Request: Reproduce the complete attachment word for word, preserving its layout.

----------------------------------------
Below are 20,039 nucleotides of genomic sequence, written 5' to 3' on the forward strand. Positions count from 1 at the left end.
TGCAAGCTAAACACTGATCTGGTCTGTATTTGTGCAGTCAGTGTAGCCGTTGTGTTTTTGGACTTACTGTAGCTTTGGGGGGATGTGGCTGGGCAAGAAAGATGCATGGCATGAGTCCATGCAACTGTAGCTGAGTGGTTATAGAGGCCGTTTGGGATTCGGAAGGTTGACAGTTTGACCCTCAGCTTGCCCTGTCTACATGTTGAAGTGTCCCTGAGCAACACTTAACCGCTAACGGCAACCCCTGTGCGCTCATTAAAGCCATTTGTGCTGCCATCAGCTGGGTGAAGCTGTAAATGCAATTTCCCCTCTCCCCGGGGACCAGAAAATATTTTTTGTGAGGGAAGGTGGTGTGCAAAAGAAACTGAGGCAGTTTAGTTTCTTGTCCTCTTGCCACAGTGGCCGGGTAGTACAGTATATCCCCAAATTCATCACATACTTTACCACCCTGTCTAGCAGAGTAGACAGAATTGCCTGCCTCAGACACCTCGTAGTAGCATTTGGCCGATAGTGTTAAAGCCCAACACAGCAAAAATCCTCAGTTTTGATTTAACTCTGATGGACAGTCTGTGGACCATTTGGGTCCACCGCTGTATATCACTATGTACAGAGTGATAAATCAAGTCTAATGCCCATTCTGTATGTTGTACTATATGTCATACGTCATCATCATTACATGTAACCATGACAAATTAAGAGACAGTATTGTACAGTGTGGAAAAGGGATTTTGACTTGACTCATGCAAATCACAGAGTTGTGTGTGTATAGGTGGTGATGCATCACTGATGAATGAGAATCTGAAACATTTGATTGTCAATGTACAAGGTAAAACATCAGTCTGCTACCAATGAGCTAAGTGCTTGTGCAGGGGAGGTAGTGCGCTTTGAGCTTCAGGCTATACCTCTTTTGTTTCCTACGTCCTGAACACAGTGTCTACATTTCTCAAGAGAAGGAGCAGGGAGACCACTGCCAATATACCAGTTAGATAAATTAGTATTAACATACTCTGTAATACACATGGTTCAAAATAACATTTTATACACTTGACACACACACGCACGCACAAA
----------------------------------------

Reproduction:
Below are 20,039 nucleotides of genomic sequence, written 5' to 3' on the forward strand. Positions count from 1 at the left end.
TGCAAGCTAAACACTGATCTGGTCTGTATTTGTGCAGTCAGTGTAGCCGTTGTGTTTTTGGACTTACTGTAGCTTTGGGGGGATGTGGCTGGGCAAGAAAGATGCATGGCATGAGTCCATGCAACTGTAGCTGAGTGGTTATAGAGGCCGTTTGGGATTCGGAAGGTTGACAGTTTGACCCTCAGCTTGCCCTGTCTACATGTTGAAGTGTCCCTGAGCAACACTTAACCGCTAACGGCAACCCCTGTGCGCTCATTAAAGCCATTTGTGCTGCCATCAGCTGGGTGAAGCTGTAAATGCAATTTCCCCTCTCCCCGGGGACCAGAAAATATTTTTTGTGAGGGAAGGTGGTGTGCAAAAGAAACTGAGGCAGTTTAGTTTCTTGTCCTCTTGCCACAGTGGCCGGGTAGTACAGTATATCCCCAAATTCATCACATACTTTACCACCCTGTCTAGCAGAGTAGACAGAATTGCCTGCCTCAGACACCTCGTAGTAGCATTTGGCCGATAGTGTTAAAGCCCAACACAGCAAAAATCCTCAGTTTTGATTTAACTCTGATGGACAGTCTGTGGACCATTTGGGTCCACCGCTGTATATCACTATGTACAGAGTGATAAATCAAGTCTAATGCCCATTCTGTATGTTGTACTATATGTCATACGTCATCATCATTACATGTAACCATGACAAATTAAGAGACAGTATTGTACAGTGTGGAAAAGGGATTTTGACTTGACTCATGCAAATCACAGAGTTGTGTGTGTATAGGTGGTGATGCATCACTGATGAATGAGAATCTGAAACATTTGATTGTCAATGTACAAGGTAAAACATCAGTCTGCTACCAATGAGCTAAGTGCTTGTGCAGGGGAGGTAGTGCGCTTTGAGCTTCAGGCTATACCTCTTTTGTTTCCTACGTCCTGAACACAGTGTCTACATTTCTCAAGAGAAGGAGCAGGGAGACCACTGCCAATATACCAGTTAGATAAATTAGTATTAACATACTCTGTAATACACATGGTTCAAAATAACATTTTATACACTTGACACACACACGCACGCACAAA